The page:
Coffee Morning at the HiVE wtih Interactive Athletes Corp and REV Technologies
As HiVE members Interactive Athletes Corp and REV Technologies wrapped up their coffee morning talks about their upcoming projects, participants, who intently listened on, dispersed back to their desks spread out on the open floor plan-style of the recently made up heritage building on 128 West Hastings Street. The clanking of the dishes in the nearby kitchen sink became muffled by the lingering conversationalists nearby. It's Wednesday, and the hard-working bees are getting ready for lunch.
"I like discovering a lot of different things that people are into, like Coffee Morning earlier," said Margarete Hernandez, office coordinator at the HiVE, who's been with the non-profit organization since September. "People coming together, the idea of office-shared space. Someone you need, like a graphic designer, could be working a few desks from you. It's easy enough to connect."
While a spiky-haired blonde young man paused to admire a curious-looking cactus on the front desk, another face appeared. What turned up was the self-proclaimed "troubleshooting guy" Mike Taylor who interns there.
"I fix coffee machines," he blurted out. "I built the library. I also get the mail." Trained in marketing at BCIT, he is currently working on the software system planned to be put in place at the creative co-working space. Taylor said it would make things "more automated."
"I just love the place. I love the people," his eyes glimmered below the paper light fixture.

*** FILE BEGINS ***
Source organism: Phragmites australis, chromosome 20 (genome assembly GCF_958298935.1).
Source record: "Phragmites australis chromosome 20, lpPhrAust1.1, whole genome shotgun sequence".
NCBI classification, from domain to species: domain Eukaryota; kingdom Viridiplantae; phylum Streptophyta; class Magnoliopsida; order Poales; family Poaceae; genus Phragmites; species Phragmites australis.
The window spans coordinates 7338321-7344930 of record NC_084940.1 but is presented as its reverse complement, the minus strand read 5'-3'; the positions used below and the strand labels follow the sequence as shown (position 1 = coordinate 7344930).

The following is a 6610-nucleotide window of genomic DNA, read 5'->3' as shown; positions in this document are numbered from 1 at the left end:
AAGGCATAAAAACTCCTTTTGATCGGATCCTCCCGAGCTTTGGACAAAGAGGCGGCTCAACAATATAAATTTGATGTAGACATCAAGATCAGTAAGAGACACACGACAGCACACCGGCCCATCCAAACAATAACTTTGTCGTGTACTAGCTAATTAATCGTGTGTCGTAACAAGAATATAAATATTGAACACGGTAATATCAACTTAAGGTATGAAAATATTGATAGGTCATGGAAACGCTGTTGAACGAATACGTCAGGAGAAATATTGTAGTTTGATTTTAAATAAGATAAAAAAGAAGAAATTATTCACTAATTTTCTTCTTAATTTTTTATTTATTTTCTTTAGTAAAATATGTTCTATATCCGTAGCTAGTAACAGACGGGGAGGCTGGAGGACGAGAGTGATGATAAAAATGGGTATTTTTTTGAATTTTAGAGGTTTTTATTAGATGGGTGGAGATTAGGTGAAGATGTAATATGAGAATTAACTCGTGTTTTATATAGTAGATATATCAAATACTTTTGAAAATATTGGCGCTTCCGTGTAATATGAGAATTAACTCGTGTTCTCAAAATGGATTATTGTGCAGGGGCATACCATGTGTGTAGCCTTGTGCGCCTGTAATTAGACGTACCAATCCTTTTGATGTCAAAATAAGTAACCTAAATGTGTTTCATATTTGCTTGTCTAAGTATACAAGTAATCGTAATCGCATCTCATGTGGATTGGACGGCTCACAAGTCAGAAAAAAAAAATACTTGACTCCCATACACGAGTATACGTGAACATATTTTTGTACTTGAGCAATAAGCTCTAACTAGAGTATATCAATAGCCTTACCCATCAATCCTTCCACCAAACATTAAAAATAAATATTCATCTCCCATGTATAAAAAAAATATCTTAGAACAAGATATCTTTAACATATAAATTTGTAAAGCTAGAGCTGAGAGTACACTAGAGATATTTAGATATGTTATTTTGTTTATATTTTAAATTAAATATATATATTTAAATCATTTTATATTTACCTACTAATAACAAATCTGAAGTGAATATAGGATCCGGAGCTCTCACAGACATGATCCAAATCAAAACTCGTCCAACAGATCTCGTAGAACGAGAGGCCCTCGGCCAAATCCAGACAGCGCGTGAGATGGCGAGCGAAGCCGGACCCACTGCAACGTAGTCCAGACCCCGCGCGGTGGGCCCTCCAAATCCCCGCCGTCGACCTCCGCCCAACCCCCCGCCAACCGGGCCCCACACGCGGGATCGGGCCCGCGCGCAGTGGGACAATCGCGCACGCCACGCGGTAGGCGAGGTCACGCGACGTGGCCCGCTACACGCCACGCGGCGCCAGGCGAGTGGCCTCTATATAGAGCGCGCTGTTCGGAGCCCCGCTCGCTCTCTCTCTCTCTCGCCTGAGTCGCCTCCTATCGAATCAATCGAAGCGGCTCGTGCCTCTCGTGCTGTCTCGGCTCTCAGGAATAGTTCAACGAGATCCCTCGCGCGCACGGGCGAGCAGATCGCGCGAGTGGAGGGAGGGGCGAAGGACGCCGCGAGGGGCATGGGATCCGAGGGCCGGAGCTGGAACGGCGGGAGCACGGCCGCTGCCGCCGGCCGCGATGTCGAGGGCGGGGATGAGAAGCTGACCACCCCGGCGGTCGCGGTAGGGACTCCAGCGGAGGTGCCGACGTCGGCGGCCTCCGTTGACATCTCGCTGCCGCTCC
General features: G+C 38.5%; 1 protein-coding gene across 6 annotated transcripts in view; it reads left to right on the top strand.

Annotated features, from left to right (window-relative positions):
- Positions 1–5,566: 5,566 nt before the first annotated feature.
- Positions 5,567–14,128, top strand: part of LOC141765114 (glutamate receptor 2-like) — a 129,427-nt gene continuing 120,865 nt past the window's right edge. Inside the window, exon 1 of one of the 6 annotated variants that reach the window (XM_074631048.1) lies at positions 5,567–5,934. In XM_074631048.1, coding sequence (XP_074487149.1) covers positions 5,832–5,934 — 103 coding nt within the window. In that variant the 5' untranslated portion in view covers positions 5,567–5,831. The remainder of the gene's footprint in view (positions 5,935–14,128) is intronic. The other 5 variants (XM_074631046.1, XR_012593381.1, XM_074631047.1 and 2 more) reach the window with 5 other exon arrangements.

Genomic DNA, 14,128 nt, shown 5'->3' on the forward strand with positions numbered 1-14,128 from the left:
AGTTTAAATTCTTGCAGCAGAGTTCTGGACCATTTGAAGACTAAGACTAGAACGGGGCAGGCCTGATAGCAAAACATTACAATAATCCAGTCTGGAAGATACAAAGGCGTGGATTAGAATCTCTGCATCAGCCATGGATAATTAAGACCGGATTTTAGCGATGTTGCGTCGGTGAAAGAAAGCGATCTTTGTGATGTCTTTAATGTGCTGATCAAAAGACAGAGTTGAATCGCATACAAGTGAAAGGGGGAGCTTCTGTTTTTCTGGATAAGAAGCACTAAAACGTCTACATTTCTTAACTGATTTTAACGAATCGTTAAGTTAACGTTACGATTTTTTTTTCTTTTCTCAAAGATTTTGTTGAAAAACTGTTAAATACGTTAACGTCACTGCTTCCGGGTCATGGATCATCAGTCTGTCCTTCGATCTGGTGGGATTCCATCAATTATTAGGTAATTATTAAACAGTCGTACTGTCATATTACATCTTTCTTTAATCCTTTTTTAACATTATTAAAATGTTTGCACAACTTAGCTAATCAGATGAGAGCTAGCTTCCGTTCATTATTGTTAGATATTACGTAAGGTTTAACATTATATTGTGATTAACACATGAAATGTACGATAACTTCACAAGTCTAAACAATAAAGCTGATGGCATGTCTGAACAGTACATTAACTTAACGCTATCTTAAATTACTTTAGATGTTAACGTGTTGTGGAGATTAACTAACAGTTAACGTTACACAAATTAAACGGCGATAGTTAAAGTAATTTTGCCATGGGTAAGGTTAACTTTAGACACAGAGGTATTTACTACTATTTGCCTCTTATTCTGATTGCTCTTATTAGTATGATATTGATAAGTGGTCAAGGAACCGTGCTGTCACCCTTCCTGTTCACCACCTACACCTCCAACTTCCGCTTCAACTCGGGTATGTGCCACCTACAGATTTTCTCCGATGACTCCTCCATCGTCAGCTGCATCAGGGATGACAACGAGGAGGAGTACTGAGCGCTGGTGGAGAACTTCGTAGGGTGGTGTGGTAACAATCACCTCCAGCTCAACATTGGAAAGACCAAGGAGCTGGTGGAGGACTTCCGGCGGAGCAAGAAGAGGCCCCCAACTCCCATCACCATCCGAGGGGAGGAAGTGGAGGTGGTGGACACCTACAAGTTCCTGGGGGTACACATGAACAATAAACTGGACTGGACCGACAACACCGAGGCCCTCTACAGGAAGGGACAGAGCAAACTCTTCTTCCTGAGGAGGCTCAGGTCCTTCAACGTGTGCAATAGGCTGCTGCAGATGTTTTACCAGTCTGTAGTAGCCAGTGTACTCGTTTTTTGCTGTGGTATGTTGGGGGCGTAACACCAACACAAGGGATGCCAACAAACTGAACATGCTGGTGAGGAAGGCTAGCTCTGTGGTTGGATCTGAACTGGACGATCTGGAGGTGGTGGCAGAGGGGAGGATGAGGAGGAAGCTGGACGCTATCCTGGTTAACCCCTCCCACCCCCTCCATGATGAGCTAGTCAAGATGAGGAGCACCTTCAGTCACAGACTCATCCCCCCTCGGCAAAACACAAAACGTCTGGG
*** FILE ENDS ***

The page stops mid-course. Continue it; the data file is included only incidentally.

"That's the thing I like the most," added curly-haired Jeremy Murphy, co-founder of the HiVE, who appeared from the woozy S-shaped ramp that connects the work space and main desk/kitchen areas.
Just then, a tall brunnette exited the luminous phone booth and returned to her desk, which she shared with three other people. On the side, a woman, crouched down and wearing a bandana, worked on a painting three times her size.
"Our original vision of the HiVE was to have a community of change-makers, of people who wouldn't normally have the opportunity to work together to be able to meet each other and to form these unlikely partnerships that would address some major societal issues that wouldn't otherwise be addressed or would less affectively be addressed," explained Murphy.
"What I like best about the HiVE is when I see different people and different companies realizing that vision here, when they're coming together and they're starting to work on things, and they're starting to come up with projects and new ideas. And, they're also making friends with each other which is not something I originally thought about," his blue eyes rolled in disbelief.
"But, of course, a major feature of this space is that you get to meet new like-minded people, share some same passion or interest that you have. You make a lot of friends here."
Theresa Beer, communications consultant, who is currenly working on a "very timely" project with 20 First Nations and the Government of BC, computationally, discovered that someone whom she is working with on the assignment has also rented desk space at the HiVE. They didn't know. Now, they sit together.
"One fellow who's in my project happens to be working here as well, just happens," emphasized Beer. "We didn't know that until much later. Now, he's working with me on some open houses. So, that was very interesting."
Murphy is also the director of Sustainability Solutions Group Workers Co-operative (SSG). "We do a lot of green building and organizational change work," he said.